The News Rundown
- The House of Commons has unanimously passed legislation authorizing new Liberal benefits for workers left jobless or underemployed by the COVID-19 pandemic. In the process, the minority Trudeau government has survived its first pandemic-era confidence vote, which they declared on the legislation in order to force the other parties to either vote for it and prop up their government, or give the Liberals ammunition against them for voting against benefits.
- Bill C-4 passed in the House of Commons in the wee hours of the morning Wednesday, after a day of political maneuverings and just four-and-a-half hours of debate on the actual contents of the legislation. In the end, Conservative and Bloc Quebecois MPs, who had protested loudly against fast-tracking the bill and used procedural tactics to hold it up, voted for it.
- The NDP had promised to support the bill, having won two key changes to it. The bill replaces the now-defunct $500-per-week Canada Emergency Response Benefit, which came to an end last weekend.
- In its place, workers impacted by the pandemic will have access to a more flexible and generous employment insurance regime and, for those who still don't qualify for EI, a new Canada recovery benefit. The bill also creates a new sick leave benefit and another new caregiver benefit for those forced to take time off work to care for a dependent due to the pandemic.
- At the behest of the NDP, the government has increased the proposed new benefits to $500 per week from the originally proposed $400, ensuring no one receives less than they were getting under the CERB.
- It has also expanded the eligibility criteria for the sick leave benefit so that it applies not just to individuals who contract COVID-19 but also to those with underlying health conditions or other illnesses, including the flu or the common cold, that makes them more susceptible to COVID-19.
- Employment Minister Carla Qualtrough estimated the new measures will cost $34 billion. The bill also included some $17 billion in other COVID-19-related spending.
- But all opposition parties blamed Prime Minister Justin Trudeau for necessitating the speedy approval, without allowing for adequate parliamentary scrutiny.
- They pointed to Trudeau's decision last month to prorogue Parliament, which prevented it from dealing with any legislation until Parliament resumed last week. And they accused him of using prorogation to put a stop to studies by Commons committees into the WE Charity affair, which has triggered investigations into possible conflict of interest by Trudeau and former finance minister Bill Morneau.
- To draw attention to other Liberal ethical lapses, Conservative MP Michael Barrett forced debate and a vote on a motion calling on former Liberal MP Joe Peschisolido to apologize to the House of Commons for breaching conflict of interest rules when he was still an MP. Barrett said it was just another example of Liberals ignoring the rules.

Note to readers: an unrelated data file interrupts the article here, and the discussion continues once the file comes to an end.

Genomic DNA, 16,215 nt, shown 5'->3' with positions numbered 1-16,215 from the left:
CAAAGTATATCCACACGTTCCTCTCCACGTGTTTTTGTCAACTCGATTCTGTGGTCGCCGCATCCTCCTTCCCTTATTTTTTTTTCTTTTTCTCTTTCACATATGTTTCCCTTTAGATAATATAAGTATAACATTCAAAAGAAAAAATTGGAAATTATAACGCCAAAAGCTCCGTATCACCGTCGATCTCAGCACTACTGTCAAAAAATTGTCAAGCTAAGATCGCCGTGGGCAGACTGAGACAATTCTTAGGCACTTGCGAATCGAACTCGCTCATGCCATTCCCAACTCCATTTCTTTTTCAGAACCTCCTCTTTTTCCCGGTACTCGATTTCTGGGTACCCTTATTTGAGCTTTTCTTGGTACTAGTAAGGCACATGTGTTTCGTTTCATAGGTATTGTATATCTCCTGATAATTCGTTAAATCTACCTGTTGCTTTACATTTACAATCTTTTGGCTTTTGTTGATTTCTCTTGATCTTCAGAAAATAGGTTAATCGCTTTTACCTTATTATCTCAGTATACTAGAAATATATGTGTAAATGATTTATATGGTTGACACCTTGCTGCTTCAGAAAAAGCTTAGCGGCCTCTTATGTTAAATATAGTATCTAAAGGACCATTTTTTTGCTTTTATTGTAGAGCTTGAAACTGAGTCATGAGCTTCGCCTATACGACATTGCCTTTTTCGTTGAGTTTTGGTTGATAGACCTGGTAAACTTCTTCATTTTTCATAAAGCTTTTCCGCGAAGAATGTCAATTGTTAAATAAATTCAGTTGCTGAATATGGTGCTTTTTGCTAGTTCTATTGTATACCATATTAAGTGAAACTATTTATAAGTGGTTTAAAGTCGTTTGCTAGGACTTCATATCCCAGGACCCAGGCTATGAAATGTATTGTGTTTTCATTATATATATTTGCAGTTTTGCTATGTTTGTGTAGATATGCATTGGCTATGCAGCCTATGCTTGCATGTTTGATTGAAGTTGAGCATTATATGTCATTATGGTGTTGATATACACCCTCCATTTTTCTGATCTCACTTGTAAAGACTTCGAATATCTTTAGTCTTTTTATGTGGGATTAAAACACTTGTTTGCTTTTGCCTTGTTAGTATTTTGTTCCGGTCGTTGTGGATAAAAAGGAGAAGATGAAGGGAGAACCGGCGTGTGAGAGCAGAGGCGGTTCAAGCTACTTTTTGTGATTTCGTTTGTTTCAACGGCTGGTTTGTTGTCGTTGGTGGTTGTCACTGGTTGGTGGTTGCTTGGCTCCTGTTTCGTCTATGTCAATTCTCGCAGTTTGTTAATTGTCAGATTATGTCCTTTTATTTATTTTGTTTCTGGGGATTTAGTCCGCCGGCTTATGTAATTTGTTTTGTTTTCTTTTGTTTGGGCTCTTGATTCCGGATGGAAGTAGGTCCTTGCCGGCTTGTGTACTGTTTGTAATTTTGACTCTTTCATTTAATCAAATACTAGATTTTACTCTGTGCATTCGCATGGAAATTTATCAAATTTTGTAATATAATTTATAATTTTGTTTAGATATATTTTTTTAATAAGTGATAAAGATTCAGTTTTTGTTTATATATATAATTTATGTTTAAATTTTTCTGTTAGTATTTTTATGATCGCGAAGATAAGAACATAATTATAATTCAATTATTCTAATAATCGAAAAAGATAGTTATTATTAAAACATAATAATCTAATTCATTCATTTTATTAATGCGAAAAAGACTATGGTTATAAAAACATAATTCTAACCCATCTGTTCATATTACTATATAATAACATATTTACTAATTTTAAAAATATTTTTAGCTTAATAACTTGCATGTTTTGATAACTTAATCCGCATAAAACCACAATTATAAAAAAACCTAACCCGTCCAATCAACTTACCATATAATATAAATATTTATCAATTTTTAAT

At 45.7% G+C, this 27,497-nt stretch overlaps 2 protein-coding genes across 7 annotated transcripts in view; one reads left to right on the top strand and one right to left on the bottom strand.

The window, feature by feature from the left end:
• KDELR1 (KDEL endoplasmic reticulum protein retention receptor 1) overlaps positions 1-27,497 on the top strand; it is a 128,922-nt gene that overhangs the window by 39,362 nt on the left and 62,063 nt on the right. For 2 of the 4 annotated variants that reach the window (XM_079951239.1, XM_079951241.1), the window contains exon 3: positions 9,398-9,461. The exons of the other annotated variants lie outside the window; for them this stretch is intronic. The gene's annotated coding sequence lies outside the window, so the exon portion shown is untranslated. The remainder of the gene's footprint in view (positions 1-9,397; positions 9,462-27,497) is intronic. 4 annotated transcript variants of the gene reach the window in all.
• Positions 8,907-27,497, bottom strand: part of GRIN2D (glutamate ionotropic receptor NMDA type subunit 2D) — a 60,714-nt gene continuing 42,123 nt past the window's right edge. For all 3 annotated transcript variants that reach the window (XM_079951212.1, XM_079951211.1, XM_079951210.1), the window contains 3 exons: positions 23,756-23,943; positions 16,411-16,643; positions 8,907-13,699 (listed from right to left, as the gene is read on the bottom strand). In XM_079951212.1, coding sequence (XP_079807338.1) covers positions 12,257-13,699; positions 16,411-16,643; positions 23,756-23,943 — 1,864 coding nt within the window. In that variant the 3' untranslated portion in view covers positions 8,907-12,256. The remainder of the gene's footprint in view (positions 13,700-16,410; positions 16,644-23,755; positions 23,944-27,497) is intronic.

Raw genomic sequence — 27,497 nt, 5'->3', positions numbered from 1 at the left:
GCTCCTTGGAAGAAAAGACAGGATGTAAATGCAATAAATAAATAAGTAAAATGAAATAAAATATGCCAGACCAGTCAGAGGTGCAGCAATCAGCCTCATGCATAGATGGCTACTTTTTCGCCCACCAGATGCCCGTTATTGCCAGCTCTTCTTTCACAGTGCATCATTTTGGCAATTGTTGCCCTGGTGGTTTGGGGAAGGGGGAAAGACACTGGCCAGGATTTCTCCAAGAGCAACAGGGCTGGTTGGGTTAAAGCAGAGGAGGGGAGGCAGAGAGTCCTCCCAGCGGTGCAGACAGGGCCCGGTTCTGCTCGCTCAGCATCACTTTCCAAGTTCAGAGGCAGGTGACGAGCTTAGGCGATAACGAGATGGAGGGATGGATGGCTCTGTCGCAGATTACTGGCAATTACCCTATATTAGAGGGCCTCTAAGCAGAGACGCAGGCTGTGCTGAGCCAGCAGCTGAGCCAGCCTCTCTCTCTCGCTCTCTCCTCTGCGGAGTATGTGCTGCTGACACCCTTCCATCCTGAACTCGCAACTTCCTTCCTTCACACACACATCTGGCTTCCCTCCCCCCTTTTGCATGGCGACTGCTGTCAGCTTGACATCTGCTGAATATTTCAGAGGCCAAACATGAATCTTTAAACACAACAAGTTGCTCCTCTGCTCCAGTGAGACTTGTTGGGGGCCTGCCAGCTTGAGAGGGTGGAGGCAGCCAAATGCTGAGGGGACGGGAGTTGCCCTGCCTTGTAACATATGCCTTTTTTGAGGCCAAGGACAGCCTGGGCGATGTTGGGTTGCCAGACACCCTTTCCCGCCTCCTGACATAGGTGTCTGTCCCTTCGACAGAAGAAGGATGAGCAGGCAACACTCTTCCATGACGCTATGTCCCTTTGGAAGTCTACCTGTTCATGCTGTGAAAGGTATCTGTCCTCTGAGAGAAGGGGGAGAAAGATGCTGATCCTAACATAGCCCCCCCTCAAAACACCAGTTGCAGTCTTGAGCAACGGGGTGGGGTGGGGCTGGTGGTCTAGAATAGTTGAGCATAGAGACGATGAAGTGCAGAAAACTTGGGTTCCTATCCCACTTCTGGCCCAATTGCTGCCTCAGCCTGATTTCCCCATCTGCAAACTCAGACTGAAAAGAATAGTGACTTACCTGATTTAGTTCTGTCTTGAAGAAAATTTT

- Ethics commissioner Mario Dion issued a report eight months ago saying Peschisolido repeatedly failed to disclose his private interests, including assets, loans, his marriage and the fact his B.C. law firm was taken over by the Law Society of British Columbia.
- Liberals accused the opposition of putting political games ahead of the needs of people, thousands of whom were anxiously waiting to see if the new benefits would be approved. Barrett shot back that if the Liberals wanted the bill dealt with quickly they should not have “slammed the door on Parliament” by proroguing parliament in August. Debate on Barrett's motion delayed progress on Bill C-4 for more than two hours. In the end, his motion passed easily with all opposition parties supporting it.
- A day after surviving the confidence vote, the Liberal government promised to spend $10 billion on infrastructure initiatives such as broadband, clean energy and agricultural projects — part of a plan to boost growth and create one million jobs after the pandemic shutdowns pummelled the economy. Prime Minister Justin Trudeau and Infrastructure Minister Catherine McKenna announced details of the three-year Canada Infrastructure Bank (CIB) plan during a news conference today. The government says it's expected to create 60,000 jobs. For those keeping track on your calculators, that's roughly $167,000 spent per 1 job created.
- Conservative Leader Erin O'Toole said today he would scrap the infrastructure bank, calling it "nothing but a waste of taxpayer dollars." He said he would bring forward a different plan to create jobs and get projects built. He accused Trudeau of making empty promises with a "Liberal re-announcement" and slammed the government's progress on infrastructure projects: "Justin Trudeau's record on infrastructure is abysmal. In five years, the Liberals have failed to get money out the door and shovels in the ground."
- McKenna said the pandemic created a time of crisis, but also a time of opportunity to rebuild with stronger, cleaner, more inclusive communities. She said the investments align with the federal vision to build clean, modern communities: "Canada has an opportunity to be the low-carbon economy that global investors beat a path to."
- McKenna was also in the news this week for something completely unrelated. Two shocking videos were released which show the now minister eating dog and bribing her way into a cockfight on the Indonesian island of Flores in 1995.